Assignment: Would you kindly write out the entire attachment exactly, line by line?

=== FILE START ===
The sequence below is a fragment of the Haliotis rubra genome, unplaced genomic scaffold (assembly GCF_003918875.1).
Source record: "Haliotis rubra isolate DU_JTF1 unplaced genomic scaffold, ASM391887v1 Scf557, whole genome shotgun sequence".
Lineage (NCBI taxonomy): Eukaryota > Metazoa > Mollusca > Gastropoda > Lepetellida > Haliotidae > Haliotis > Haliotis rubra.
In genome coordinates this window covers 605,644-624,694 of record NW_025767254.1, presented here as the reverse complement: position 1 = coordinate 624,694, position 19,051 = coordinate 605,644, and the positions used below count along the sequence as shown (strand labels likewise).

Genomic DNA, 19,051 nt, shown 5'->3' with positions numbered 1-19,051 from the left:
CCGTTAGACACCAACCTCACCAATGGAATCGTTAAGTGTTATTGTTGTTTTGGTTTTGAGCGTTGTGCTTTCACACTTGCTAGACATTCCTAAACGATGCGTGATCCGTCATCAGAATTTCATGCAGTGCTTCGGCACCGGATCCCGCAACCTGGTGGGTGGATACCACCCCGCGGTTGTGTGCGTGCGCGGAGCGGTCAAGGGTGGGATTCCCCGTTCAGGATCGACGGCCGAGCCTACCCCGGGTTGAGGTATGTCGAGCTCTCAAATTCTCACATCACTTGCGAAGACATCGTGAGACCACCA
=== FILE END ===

The sequence below is a fragment of the Haliotis rubra genome, unplaced genomic scaffold (assembly GCF_003918875.1).
Source record: "Haliotis rubra isolate DU_JTF1 unplaced genomic scaffold, ASM391887v1 Scf557, whole genome shotgun sequence".
Lineage (NCBI taxonomy): Eukaryota > Metazoa > Mollusca > Gastropoda > Lepetellida > Haliotidae > Haliotis > Haliotis rubra.
In genome coordinates this window covers 605,644-624,694 of record NW_025767254.1, presented here as the reverse complement: position 1 = coordinate 624,694, position 19,051 = coordinate 605,644, and the positions used below count along the sequence as shown (strand labels likewise).

Genomic DNA, 19,051 nt, shown 5'->3' with positions numbered 1-19,051 from the left:
CCGTTAGACACCAACCTCACCAATGGAATCGTTAAGTGTTATTGTTGTTTTGGTTTTGAGCGTTGTGCTTTCACACTTGCTAGACATTCCTAAACGATGCGTGATCCGTCATCAGAATTTCATGCAGTGCTTCGGCACCGGATCCCGCAACCTGGTGGGTGGATACCACCCCGCGGTTGTGTGCGTGCGCGGAGCGGTCAAGGGTGGGATTCCCCGTTCAGGATCGACGGCCGAGCCTACCCCGGGTTGAGGTATGTCGAGCTCTCAAATTCTCACATCACTTGCGAAGACATCGTGAGACCACCA